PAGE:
We took an airline called "Spicejet" from Pune to Jaipur. Upon arrival, our driver met up with us, he would be responsible for taking us to Pushkar, Ajmer, and Jaipur during our visit. Our first night we will be going to Pushkar, which is about 2 hours, but will take us 3 hours because of the back roads. Before leaving Jairpur we managed to see a couple of Palaces.
First bicycle rickshaw
I had to take this picture!
The City Palace had a door for all four seasons. This one represented the Monsoon Season.
Inside of the city palace. The true color is captured really well in this picture.
We arrived in Pushkar around 9 pm. While in Pushkar we are staying at the Pushkar Palace (http://www.hotelpushkarpalace.com/pp.htm). I would highly recommend this to anyone who finds themselves here. It was a friendly/beautiful place. After we checked in they gave us all rose lei's, and showed us to our rooms. This 3 minute journey was the funniest thing - they insisted on carrying my bags, so it was the awkward reaching back and fourth many times until the doorman actually had my bag. We all followed our bags, each with another employee. After arriving to our rooms, they walk in with you and turn on the AC, and then adjust your sheets and pillows. It was amusing watching and wondering what was going to happen next. We spoke very little to each other, and he flipped a couple more switches, I gave him a tip (10 rupes - about 20 cents) and the friendship was over.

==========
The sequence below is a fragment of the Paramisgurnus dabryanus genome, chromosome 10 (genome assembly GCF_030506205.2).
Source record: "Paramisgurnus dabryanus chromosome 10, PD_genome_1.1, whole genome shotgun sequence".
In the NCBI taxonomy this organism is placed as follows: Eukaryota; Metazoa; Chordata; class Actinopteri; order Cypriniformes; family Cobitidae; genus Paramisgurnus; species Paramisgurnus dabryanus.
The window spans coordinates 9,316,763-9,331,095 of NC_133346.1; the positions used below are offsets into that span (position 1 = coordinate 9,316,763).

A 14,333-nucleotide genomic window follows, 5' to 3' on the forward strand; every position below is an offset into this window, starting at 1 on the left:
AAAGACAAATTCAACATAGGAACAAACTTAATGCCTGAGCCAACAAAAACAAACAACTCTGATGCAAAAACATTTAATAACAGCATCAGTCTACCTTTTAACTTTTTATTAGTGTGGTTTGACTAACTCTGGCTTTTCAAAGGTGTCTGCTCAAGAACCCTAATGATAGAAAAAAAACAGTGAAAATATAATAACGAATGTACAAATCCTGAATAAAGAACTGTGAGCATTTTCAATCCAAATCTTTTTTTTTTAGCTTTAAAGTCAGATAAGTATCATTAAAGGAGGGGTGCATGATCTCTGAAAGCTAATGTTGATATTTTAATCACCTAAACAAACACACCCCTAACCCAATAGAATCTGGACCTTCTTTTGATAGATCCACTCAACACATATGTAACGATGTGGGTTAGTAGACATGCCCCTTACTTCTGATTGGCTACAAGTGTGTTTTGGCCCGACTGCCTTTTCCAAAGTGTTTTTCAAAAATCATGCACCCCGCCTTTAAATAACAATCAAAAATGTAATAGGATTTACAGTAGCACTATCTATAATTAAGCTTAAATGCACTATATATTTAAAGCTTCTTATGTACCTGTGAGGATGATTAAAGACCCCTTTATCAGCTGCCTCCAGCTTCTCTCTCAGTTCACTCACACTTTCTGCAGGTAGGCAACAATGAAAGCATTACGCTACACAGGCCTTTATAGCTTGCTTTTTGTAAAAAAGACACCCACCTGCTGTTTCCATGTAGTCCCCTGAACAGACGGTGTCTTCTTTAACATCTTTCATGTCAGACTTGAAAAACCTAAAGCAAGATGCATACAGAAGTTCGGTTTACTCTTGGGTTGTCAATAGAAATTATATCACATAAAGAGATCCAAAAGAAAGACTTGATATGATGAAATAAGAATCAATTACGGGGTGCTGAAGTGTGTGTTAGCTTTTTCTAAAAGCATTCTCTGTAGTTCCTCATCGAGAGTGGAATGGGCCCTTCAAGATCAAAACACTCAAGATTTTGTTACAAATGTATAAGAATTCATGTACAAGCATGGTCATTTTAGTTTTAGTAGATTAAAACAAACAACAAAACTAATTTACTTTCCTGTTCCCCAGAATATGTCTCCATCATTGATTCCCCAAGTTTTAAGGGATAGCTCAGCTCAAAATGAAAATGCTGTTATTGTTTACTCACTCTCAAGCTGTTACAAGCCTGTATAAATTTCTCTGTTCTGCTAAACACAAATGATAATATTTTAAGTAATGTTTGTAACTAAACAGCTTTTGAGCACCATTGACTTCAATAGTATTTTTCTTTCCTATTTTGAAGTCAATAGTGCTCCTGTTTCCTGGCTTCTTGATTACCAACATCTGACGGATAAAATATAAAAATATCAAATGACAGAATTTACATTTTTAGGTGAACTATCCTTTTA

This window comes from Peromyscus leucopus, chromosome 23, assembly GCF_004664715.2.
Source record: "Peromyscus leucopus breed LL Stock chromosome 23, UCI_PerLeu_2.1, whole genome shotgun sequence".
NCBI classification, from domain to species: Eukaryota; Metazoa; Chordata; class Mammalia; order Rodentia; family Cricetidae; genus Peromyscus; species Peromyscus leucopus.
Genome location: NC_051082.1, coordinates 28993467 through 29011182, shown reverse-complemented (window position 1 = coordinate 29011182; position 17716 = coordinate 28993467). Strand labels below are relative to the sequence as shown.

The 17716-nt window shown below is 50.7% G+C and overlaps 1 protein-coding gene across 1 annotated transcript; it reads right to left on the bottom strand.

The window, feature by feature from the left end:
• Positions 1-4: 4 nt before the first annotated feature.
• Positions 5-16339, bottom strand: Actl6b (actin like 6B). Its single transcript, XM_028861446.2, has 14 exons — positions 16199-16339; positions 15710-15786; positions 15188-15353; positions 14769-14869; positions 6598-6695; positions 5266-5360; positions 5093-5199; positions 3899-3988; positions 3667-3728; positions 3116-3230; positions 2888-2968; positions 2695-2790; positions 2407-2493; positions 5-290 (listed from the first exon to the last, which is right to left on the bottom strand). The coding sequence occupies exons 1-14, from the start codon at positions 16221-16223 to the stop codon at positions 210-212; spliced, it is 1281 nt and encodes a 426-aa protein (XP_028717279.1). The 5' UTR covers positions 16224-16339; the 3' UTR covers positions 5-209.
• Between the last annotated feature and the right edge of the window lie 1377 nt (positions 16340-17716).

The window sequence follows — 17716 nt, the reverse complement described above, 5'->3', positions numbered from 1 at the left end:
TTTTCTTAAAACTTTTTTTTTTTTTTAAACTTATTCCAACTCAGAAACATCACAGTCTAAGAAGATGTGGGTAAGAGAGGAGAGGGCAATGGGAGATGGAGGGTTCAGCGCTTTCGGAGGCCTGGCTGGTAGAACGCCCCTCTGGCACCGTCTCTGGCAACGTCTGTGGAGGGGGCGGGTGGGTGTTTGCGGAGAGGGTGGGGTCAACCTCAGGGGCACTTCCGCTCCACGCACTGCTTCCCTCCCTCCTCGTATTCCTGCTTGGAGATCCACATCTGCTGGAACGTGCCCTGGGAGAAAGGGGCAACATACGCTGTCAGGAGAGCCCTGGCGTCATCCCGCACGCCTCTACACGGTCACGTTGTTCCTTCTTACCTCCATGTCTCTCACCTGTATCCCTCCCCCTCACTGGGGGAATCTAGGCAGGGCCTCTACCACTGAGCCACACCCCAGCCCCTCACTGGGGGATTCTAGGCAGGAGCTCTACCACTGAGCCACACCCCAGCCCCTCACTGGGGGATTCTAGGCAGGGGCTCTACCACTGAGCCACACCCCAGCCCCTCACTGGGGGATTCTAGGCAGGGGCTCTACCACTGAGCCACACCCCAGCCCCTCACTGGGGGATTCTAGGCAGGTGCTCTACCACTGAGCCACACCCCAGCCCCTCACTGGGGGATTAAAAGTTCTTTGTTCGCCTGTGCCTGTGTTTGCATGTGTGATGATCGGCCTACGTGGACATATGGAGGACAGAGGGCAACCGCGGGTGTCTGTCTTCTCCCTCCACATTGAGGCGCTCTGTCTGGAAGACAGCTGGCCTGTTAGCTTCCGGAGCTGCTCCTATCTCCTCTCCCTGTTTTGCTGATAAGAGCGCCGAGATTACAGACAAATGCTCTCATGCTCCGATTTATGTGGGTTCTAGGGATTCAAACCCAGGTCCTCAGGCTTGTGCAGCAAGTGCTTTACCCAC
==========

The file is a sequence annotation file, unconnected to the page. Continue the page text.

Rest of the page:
In the morning we woke, and walked around for a few hours. They had the most awesome patch work, quilts, and fabric in this area (Better than any other area we would go to).
While in Rajasthan (The Desert Region of India) it rained every day, this was to be expected as we were there during the Monsoon season. But the streets would turn into mini streams, just washing everything from the road down to the lowest point. Included in this stream was sandals, clothes, sticks, random plastic pieces, a lot of garbage, and some animal feces. They say in India to always make sure you to look down when you walk - This is so true!
Below are some pictures from the Pushkar Palace.
A view from the balcony of the hotel. The built up pool like structures are for bathing.
Travel anyway you can
The amount of water collects fast on the streets when it rains (Taken from the car).